Creating jobs and reducing poverty: why not enable the informal sector properly?

Author: Frederick Fourie

President Cyril Ramaphosa aims to set the country on a new path of growth, employment and transformation. Key to this are action plans for employment creation, to be deliberated at a jobs summit.

The South African Informal Sector: Providing jobs, reducing povertyA new edited volume, published by HSRC Press, flags the importance of explicitly addressing the informal sector in such initiatives, given the key role it plays in providing paid employment and reducing poverty. The book is based on research done in the Research Project for Employment, Income Distribution and Inclusive Growth (REDI3x3).

This research shows unambiguously that the informal sector is an important source of employment (and of paid employment), with a growing propensity to employ. Regrettably, for many decades the sector has remained forgotten or, at best, in the margins of economic analysis and policy consciousness. Many policy makers appear to group it together with formal SMMEs. Such an approach risks missing key elements of the ‘forgotten’ world of informal enterprises – their potential, the constraints they face, their particular vulnerability, and the policy support they need to be viable and self-standing.

How many jobs are created in the informal sector?

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The folly of creating businesses whilst tolerating a criminal-friendly environment

The South African enterprise world remains in critical condition despite numerous initiatives to cultivate entrepreneurship and new businesses since the real causes undermining its well-being are not addressed.  One of the fundamental causes for a struggling enterprise world is the fact that SA is more criminal-friendly than enterprise friendly.

Mooi River LEGO

We’ve seen that:

Comfortable in this paradigm, Government embarked on an interventionist road to transform the economy in accordance with its perceived reality. It launched a range of black enterprise incubation programs with massive grants, prescriptive procurement strategies, BEE, industry charters, interference with IP and a commitment to even expropriate without compensation.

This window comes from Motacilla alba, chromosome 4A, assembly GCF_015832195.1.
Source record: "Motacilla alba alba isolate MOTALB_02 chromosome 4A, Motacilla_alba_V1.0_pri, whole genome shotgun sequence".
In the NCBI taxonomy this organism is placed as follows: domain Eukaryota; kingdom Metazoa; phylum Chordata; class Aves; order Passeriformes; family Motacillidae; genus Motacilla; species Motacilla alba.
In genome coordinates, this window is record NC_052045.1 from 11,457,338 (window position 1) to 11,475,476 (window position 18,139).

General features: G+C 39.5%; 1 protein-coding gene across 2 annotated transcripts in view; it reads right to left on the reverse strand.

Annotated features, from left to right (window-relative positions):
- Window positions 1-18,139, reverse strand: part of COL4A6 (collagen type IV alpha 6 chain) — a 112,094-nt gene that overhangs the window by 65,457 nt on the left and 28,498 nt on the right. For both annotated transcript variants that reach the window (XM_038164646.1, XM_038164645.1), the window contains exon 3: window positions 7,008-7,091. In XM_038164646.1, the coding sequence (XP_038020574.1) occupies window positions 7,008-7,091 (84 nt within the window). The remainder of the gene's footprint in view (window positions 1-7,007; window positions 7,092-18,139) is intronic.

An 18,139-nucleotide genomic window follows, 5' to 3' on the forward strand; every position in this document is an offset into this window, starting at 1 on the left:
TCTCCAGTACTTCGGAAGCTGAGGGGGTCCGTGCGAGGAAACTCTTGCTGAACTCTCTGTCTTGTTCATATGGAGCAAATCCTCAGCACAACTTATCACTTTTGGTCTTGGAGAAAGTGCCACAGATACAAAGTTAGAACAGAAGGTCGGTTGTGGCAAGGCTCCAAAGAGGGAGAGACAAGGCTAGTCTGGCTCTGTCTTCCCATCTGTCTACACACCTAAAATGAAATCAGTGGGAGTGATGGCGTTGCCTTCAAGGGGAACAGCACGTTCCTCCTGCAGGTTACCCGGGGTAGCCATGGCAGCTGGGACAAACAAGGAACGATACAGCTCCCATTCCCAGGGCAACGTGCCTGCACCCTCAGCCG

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Cyril on a tight-rope: Paradox, not policy certainty the outcome of the ANC conference

Will the honeymoon breathing space of optimism that the worst corruption is over and that more business-friendly policies and better public spending behaviour be utilised or wasted? With new reports of the ANC’s national executive committee setting wheels in motion to recall Zuma as president, it is important to note that acting against Zuma would still not set enterprise friendly policies in place.

South Africa’s post-apartheid ANC policies and strategies dealing with enterprise development have been largely driven by an increasingly unfriendly framework for established businesses as well as an anti-growth premise. In the final gasps of December 2017, the ANC Conference even took unanimously policy positions that makes mockery of Ramaphosa’s utterances of making growth the priority.

The decisions to endorse Zuma’s announcement on free tertiary education and to change the Constitution to enable expropriation without compensation, provide ample proof the ANC doesn’t understand what is required to ensure growth and to step back from the fiscal cliff.

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Managing the interface between the formal & informal sectors

Informal traders SBIncreasing the number of micro and informal businesses (in particular survivalists, street vendors, hawkers and spaza shops) is a yard stick by which the progress of the Department of Small Business Development is measured. That is clear from the 2016 report of the Parliamentary Committee on Small Business Development (See https://pmg.org.za/committee-meeting/22352/ ). Whilst supporting the poor is laudable, any strategy that wants to regenerate economic growth has to seriously reconsider this approach. Continue reading “Managing the interface between the formal & informal sectors”